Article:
“At the going down of the sun and in the morning;”
The line from Binyon’s 1914 poem must be one of the most remembered and repeated line of verse. He wrote his poem whilst on the North Cornish coast, near Polzeath, looking out to sea. Though written for the fallen servicemen and women serving across the channel in the first World War it serves now a far wider remit. My professional work takes in both rugby and photography. Having spent the whole day reviewing action from the second round of the 2015/16 European Champions and Challenge cups, the tricolour arm bands worn in memory of the Paris victims were particularly poignant. With rugby sharing many of the same values as Service life it brought forward another line from the same poem:
“They mingle not with their laughing comrades again;”
But perhaps in these troubled times, with the particular horrors of modern conflict, the most apt line is the one that follows and is applicable to anyone, from which ever corner of the world they originate who has to endure the news that a dear one will not be returning home that night:
“They sit no more at familiar tables of home;”
Two views of Eigg from my office on the Isle of Skye. A tranquil scene in what is at times a very troubled world.
L208 – Eda Frandsen – 1938 traditional gaff rigged lobster boat originally built in Denmark – enjoying a fair breeze in the early evening sunshine.
At 12:00BST today the multihulls, the greyhounds of modern day sailing, crossed the line for the start of the 2015 Rolex Fastnet Race. Last night the slightly slower Eda Frandsen rounded Ard Thurnish having left Mallaig for a week exploring the Small Isles and the Outer Hebrides. The Eda Frandsen no doubts shares more in common with the yachts that must have competed in the first Fastnet race of 1925 but even then she is clearly no whippet of the seas. Instead her natural stability make her an ideal vessel for her new life of providing traditional sailing holidays without a winch in site. The reward for working over 2000 foot of sail by block and tackle? A healthy appetite satisfied by some the best and freshest shell fish you can find. Now that is something that the freeze dried ration fed sailors of the Fastnet would be envious of.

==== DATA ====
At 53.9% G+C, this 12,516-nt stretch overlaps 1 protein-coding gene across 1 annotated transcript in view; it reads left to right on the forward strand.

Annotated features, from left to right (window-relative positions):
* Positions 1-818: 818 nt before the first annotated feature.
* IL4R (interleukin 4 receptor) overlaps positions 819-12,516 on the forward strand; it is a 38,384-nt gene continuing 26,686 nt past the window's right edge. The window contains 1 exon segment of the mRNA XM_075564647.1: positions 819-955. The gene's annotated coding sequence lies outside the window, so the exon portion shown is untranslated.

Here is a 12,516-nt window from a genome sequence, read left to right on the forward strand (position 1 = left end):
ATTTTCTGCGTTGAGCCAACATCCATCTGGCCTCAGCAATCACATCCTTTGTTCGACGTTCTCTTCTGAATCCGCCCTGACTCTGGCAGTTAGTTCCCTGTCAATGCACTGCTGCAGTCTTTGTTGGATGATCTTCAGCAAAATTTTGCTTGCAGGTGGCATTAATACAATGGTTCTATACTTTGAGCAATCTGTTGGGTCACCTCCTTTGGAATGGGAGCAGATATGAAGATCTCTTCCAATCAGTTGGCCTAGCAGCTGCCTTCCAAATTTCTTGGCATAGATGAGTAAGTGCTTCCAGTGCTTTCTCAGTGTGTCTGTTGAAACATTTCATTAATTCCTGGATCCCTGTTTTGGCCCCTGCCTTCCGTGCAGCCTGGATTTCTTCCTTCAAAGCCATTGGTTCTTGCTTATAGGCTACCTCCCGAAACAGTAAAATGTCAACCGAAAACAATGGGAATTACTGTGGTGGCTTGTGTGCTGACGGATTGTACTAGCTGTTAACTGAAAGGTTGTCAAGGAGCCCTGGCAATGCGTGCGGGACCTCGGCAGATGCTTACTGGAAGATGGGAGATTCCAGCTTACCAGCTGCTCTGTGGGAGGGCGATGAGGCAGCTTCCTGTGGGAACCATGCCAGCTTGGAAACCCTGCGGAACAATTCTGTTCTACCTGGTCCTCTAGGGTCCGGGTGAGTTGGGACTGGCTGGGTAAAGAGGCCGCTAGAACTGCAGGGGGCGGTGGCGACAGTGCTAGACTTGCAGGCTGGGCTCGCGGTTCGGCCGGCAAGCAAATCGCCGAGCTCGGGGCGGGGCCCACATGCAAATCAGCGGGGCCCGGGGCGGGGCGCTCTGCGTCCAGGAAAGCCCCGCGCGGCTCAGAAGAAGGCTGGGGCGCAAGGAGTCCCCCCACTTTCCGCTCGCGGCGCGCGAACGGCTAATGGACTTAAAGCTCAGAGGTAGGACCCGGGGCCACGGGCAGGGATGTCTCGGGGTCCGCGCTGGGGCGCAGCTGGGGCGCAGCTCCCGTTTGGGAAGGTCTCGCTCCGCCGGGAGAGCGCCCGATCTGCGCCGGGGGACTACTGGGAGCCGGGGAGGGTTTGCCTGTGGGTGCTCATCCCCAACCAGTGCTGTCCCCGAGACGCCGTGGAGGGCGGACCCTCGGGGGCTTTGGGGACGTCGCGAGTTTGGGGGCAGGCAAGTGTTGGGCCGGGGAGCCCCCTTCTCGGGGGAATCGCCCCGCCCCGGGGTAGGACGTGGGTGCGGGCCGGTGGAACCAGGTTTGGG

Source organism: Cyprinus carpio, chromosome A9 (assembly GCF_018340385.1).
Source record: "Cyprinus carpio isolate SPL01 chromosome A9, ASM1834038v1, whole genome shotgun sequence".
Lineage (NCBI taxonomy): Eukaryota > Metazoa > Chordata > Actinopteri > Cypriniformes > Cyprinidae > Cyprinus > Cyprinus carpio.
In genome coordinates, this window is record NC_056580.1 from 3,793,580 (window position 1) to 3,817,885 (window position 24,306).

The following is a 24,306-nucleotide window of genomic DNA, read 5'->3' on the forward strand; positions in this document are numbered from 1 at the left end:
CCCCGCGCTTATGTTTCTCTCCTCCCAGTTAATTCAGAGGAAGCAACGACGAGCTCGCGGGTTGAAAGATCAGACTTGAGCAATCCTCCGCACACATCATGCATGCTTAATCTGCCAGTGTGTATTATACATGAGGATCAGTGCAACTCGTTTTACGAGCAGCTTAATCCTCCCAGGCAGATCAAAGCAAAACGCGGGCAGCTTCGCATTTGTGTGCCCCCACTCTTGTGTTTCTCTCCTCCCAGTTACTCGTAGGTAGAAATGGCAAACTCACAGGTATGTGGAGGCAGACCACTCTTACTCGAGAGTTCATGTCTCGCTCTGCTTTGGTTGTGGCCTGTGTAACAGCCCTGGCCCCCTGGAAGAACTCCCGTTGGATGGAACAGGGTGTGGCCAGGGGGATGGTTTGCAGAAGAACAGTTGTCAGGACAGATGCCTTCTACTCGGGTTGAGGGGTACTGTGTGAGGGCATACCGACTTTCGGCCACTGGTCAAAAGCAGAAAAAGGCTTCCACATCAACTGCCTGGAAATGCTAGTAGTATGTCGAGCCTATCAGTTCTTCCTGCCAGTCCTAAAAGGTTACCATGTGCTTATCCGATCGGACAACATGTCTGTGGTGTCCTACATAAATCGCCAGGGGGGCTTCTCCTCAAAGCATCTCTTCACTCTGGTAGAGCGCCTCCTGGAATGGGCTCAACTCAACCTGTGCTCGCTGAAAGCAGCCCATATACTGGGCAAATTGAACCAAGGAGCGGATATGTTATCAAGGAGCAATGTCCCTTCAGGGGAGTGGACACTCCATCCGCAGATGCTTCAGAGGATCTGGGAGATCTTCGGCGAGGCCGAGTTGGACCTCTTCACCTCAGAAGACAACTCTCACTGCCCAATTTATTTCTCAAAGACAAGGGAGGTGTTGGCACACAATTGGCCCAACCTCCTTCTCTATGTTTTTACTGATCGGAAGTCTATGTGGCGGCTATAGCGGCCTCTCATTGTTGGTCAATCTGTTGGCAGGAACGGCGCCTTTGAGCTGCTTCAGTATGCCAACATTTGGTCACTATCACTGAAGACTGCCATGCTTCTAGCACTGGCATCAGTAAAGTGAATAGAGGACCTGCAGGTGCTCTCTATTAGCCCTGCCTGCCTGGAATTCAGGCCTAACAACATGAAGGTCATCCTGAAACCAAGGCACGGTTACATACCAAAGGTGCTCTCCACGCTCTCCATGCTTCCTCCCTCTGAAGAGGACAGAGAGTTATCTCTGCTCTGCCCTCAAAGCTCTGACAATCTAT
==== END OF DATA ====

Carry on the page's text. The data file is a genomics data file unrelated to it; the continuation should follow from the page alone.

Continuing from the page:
If you are a delicate man.
And of wetting your skin are shy.
I’d have you know, before you go.
You had better not think of Skye.
By Alexander Nicholson
Tenth behind Graham Stewart in 2013, Dirk Zangen knocked the best part of 2 hours 20 minutes of his previous best to win the 2015 Celtman xTri in a time of 11 hours 51 minutes 14 seconds. In so doing he set a new best time for the cycle section and became the male veterans Celtman xTri record holder.
A bottle of specially brewed Celtman Ale went to every finisher and must have tasted sweet for 2015 Celtman Winner Dirk Zangen
Congratulations to the 87 winners of a 2015 Celtman Blue shirt and the 70 winners of a 2015 Celtman White shirt. A great day’s competition and one I again thoroughly enjoyed photographing. All the images are now available under the Celtman section of Alligin Photography’s website.
2015 Celtman Winner Dirk Zangen who completed the course in 11 hrs 51 mins 14 sec
2015 Celtman Women’s winner Siobhan Prise who was also 14th overall with a combined time of 14 hrs 1 mn 44 secs
What amazing story will 2015 bring? Click on the image to read the story of Jeff Glasbrenner and the 2014 Celtman Extreme Triathlon
A lovely sunny day looking out on to the Sound of Sleat, off Slye’s South East coast. The weekend will once more be spent over at Torridon following one of my favourite events in the sporting calendar. Hopefully the weather will hold for all the competitors. Click on the image for a look back at a remarkable story from last year’s event.